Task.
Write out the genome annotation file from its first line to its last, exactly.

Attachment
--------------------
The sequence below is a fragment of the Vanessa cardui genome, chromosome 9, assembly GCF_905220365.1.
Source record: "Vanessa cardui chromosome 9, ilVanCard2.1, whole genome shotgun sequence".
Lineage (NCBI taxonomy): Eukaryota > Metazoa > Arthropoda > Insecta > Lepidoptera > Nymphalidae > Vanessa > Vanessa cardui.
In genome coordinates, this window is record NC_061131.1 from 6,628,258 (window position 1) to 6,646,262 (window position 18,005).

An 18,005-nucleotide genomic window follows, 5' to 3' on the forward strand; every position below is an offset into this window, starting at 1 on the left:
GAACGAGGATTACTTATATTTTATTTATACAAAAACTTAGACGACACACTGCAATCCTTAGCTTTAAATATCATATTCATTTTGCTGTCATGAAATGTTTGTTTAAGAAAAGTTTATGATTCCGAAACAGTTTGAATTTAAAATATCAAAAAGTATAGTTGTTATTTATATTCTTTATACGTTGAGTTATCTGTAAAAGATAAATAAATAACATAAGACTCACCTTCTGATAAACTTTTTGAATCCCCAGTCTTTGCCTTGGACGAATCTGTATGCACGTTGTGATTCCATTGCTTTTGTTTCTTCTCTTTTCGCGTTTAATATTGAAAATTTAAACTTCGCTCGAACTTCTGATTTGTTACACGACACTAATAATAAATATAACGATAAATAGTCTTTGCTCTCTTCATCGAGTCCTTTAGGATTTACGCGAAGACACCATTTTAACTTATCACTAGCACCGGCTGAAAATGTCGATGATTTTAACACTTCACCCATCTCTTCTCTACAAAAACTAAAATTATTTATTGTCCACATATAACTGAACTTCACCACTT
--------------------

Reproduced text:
The sequence below is a fragment of the Vanessa cardui genome, chromosome 9, assembly GCF_905220365.1.
Source record: "Vanessa cardui chromosome 9, ilVanCard2.1, whole genome shotgun sequence".
Lineage (NCBI taxonomy): Eukaryota > Metazoa > Arthropoda > Insecta > Lepidoptera > Nymphalidae > Vanessa > Vanessa cardui.
In genome coordinates, this window is record NC_061131.1 from 6,628,258 (window position 1) to 6,646,262 (window position 18,005).

An 18,005-nucleotide genomic window follows, 5' to 3' on the forward strand; every position below is an offset into this window, starting at 1 on the left:
GAACGAGGATTACTTATATTTTATTTATACAAAAACTTAGACGACACACTGCAATCCTTAGCTTTAAATATCATATTCATTTTGCTGTCATGAAATGTTTGTTTAAGAAAAGTTTATGATTCCGAAACAGTTTGAATTTAAAATATCAAAAAGTATAGTTGTTATTTATATTCTTTATACGTTGAGTTATCTGTAAAAGATAAATAAATAACATAAGACTCACCTTCTGATAAACTTTTTGAATCCCCAGTCTTTGCCTTGGACGAATCTGTATGCACGTTGTGATTCCATTGCTTTTGTTTCTTCTCTTTTCGCGTTTAATATTGAAAATTTAAACTTCGCTCGAACTTCTGATTTGTTACACGACACTAATAATAAATATAACGATAAATAGTCTTTGCTCTCTTCATCGAGTCCTTTAGGATTTACGCGAAGACACCATTTTAACTTATCACTAGCACCGGCTGAAAATGTCGATGATTTTAACACTTCACCCATCTCTTCTCTACAAAAACTAAAATTATTTATTGTCCACATATAACTGAACTTCACCACTT